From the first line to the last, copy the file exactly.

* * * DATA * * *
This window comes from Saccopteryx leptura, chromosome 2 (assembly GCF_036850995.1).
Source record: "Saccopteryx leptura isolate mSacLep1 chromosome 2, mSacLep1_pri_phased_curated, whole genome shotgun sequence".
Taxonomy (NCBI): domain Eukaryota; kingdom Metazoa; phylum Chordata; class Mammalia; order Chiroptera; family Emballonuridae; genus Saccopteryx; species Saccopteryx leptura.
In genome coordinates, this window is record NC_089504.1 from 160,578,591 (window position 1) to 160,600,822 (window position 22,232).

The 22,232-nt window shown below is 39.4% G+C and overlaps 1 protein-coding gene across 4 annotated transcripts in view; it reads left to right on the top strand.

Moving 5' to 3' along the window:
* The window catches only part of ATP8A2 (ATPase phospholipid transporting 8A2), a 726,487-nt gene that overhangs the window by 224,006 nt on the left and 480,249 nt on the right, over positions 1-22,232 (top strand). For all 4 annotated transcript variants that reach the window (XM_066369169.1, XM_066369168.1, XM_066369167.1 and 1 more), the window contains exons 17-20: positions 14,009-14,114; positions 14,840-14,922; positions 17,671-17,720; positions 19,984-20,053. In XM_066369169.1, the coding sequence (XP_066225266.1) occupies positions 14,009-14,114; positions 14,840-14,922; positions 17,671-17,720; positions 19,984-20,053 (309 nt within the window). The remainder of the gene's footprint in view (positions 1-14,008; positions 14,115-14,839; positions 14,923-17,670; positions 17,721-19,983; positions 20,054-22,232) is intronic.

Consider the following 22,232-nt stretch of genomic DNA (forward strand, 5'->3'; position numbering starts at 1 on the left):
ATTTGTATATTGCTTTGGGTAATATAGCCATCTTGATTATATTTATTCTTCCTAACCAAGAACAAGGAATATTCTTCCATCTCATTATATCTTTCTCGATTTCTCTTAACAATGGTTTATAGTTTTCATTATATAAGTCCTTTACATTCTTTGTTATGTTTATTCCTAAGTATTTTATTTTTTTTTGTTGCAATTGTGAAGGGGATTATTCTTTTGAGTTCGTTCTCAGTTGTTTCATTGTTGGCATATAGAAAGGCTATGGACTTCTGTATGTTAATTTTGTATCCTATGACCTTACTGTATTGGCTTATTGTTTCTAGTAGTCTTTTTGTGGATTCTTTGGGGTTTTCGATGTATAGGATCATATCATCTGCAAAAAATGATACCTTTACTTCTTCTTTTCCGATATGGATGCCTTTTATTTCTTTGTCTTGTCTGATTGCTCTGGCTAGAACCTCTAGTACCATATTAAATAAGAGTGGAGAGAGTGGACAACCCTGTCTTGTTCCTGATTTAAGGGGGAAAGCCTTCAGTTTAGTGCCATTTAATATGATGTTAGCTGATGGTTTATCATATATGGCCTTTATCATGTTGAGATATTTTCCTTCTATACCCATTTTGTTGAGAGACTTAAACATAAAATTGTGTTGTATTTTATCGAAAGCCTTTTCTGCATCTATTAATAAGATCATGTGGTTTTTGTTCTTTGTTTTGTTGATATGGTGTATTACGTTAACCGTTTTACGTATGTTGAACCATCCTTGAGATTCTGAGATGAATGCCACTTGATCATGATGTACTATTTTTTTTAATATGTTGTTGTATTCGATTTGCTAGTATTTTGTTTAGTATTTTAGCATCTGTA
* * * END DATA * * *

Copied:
This window comes from Saccopteryx leptura, chromosome 2 (assembly GCF_036850995.1).
Source record: "Saccopteryx leptura isolate mSacLep1 chromosome 2, mSacLep1_pri_phased_curated, whole genome shotgun sequence".
Taxonomy (NCBI): domain Eukaryota; kingdom Metazoa; phylum Chordata; class Mammalia; order Chiroptera; family Emballonuridae; genus Saccopteryx; species Saccopteryx leptura.
In genome coordinates, this window is record NC_089504.1 from 160,578,591 (window position 1) to 160,600,822 (window position 22,232).

The 22,232-nt window shown below is 39.4% G+C and overlaps 1 protein-coding gene across 4 annotated transcripts in view; it reads left to right on the top strand.

Moving 5' to 3' along the window:
* The window catches only part of ATP8A2 (ATPase phospholipid transporting 8A2), a 726,487-nt gene that overhangs the window by 224,006 nt on the left and 480,249 nt on the right, over positions 1-22,232 (top strand). For all 4 annotated transcript variants that reach the window (XM_066369169.1, XM_066369168.1, XM_066369167.1 and 1 more), the window contains exons 17-20: positions 14,009-14,114; positions 14,840-14,922; positions 17,671-17,720; positions 19,984-20,053. In XM_066369169.1, the coding sequence (XP_066225266.1) occupies positions 14,009-14,114; positions 14,840-14,922; positions 17,671-17,720; positions 19,984-20,053 (309 nt within the window). The remainder of the gene's footprint in view (positions 1-14,008; positions 14,115-14,839; positions 14,923-17,670; positions 17,721-19,983; positions 20,054-22,232) is intronic.

Consider the following 22,232-nt stretch of genomic DNA (forward strand, 5'->3'; position numbering starts at 1 on the left):
ATTTGTATATTGCTTTGGGTAATATAGCCATCTTGATTATATTTATTCTTCCTAACCAAGAACAAGGAATATTCTTCCATCTCATTATATCTTTCTCGATTTCTCTTAACAATGGTTTATAGTTTTCATTATATAAGTCCTTTACATTCTTTGTTATGTTTATTCCTAAGTATTTTATTTTTTTTTGTTGCAATTGTGAAGGGGATTATTCTTTTGAGTTCGTTCTCAGTTGTTTCATTGTTGGCATATAGAAAGGCTATGGACTTCTGTATGTTAATTTTGTATCCTATGACCTTACTGTATTGGCTTATTGTTTCTAGTAGTCTTTTTGTGGATTCTTTGGGGTTTTCGATGTATAGGATCATATCATCTGCAAAAAATGATACCTTTACTTCTTCTTTTCCGATATGGATGCCTTTTATTTCTTTGTCTTGTCTGATTGCTCTGGCTAGAACCTCTAGTACCATATTAAATAAGAGTGGAGAGAGTGGACAACCCTGTCTTGTTCCTGATTTAAGGGGGAAAGCCTTCAGTTTAGTGCCATTTAATATGATGTTAGCTGATGGTTTATCATATATGGCCTTTATCATGTTGAGATATTTTCCTTCTATACCCATTTTGTTGAGAGACTTAAACATAAAATTGTGTTGTATTTTATCGAAAGCCTTTTCTGCATCTATTAATAAGATCATGTGGTTTTTGTTCTTTGTTTTGTTGATATGGTGTATTACGTTAACCGTTTTACGTATGTTGAACCATCCTTGAGATTCTGAGATGAATGCCACTTGATCATGATGTACTATTTTTTTTAATATGTTGTTGTATTCGATTTGCTAGTATTTTGTTTAGTATTTTAGCATCTGTA